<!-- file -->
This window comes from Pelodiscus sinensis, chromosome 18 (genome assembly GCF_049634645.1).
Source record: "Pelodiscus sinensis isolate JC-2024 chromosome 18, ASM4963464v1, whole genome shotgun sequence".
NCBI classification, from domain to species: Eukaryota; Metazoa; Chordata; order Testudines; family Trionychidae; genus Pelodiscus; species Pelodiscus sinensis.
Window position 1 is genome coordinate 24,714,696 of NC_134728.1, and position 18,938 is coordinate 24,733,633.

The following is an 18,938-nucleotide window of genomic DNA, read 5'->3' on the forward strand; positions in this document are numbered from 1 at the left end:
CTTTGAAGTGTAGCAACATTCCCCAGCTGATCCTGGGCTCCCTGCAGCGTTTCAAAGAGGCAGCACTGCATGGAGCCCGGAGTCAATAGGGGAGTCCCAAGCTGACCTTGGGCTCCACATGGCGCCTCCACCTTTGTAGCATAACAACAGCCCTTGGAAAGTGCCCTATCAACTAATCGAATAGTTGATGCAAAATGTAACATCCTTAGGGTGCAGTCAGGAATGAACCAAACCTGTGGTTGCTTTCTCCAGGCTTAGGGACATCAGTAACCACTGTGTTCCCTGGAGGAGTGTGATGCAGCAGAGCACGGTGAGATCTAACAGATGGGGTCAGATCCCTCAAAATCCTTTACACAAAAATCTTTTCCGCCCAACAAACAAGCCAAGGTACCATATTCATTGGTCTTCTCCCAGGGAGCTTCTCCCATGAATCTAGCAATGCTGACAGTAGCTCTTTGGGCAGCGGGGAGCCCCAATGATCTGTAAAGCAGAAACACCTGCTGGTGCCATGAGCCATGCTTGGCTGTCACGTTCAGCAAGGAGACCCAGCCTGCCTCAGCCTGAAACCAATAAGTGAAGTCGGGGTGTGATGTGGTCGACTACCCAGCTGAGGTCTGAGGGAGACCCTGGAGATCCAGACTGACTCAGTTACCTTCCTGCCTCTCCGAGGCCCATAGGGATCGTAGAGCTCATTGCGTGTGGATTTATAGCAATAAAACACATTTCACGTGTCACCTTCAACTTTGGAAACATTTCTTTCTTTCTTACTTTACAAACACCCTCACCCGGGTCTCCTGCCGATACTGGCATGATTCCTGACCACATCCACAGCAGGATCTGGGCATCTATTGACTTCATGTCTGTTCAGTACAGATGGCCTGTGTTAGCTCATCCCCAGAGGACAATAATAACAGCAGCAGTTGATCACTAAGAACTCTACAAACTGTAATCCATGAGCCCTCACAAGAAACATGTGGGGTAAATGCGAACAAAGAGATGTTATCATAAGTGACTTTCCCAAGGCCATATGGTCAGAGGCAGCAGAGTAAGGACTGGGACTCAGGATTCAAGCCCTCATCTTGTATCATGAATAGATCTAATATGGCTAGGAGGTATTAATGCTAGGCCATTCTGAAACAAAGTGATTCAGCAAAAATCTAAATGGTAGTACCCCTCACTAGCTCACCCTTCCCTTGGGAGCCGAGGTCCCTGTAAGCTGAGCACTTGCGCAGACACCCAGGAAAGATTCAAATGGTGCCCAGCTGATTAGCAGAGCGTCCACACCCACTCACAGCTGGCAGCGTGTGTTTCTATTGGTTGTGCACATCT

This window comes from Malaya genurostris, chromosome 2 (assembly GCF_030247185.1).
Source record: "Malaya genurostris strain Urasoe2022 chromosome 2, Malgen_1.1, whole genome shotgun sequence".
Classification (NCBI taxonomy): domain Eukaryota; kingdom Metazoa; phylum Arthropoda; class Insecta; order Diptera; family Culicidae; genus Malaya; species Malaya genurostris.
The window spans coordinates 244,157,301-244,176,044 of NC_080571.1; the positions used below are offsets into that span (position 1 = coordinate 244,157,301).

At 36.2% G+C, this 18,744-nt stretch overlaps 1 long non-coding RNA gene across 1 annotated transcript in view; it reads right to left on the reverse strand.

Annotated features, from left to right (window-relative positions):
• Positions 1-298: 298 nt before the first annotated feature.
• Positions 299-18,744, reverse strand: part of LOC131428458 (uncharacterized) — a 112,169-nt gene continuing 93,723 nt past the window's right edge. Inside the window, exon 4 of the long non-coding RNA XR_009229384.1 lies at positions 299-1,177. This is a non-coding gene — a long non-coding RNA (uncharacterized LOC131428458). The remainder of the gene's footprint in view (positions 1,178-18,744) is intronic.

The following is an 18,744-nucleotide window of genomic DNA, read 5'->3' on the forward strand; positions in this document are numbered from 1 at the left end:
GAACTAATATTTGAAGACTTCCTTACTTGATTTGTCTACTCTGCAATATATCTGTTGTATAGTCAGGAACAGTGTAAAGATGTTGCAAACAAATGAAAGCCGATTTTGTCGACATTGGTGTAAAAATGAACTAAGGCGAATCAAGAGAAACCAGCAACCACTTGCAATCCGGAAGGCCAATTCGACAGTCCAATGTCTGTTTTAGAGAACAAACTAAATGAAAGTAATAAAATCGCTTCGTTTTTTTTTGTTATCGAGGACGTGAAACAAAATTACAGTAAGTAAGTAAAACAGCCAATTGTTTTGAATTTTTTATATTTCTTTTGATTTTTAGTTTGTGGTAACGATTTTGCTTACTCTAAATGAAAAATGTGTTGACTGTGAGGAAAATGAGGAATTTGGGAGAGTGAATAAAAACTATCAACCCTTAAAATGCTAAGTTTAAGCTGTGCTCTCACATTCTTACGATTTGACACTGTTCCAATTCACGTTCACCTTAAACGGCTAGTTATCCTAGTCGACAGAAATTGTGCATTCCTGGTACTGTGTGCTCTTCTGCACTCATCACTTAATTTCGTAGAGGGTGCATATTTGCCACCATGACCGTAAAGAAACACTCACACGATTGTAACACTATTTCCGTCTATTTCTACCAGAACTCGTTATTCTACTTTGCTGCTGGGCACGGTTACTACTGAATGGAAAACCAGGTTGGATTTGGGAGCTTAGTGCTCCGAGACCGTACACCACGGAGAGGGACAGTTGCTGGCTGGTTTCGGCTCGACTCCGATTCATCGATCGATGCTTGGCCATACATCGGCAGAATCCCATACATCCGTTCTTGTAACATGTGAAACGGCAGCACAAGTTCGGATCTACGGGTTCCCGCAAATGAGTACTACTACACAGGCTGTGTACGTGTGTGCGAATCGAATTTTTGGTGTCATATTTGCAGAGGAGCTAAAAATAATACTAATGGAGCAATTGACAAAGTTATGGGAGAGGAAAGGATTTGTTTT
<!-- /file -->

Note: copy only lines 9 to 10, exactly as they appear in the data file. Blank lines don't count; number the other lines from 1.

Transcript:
Classification (NCBI taxonomy): domain Eukaryota; kingdom Metazoa; phylum Arthropoda; class Insecta; order Diptera; family Culicidae; genus Malaya; species Malaya genurostris.
The window spans coordinates 244,157,301-244,176,044 of NC_080571.1; the positions used below are offsets into that span (position 1 = coordinate 244,157,301).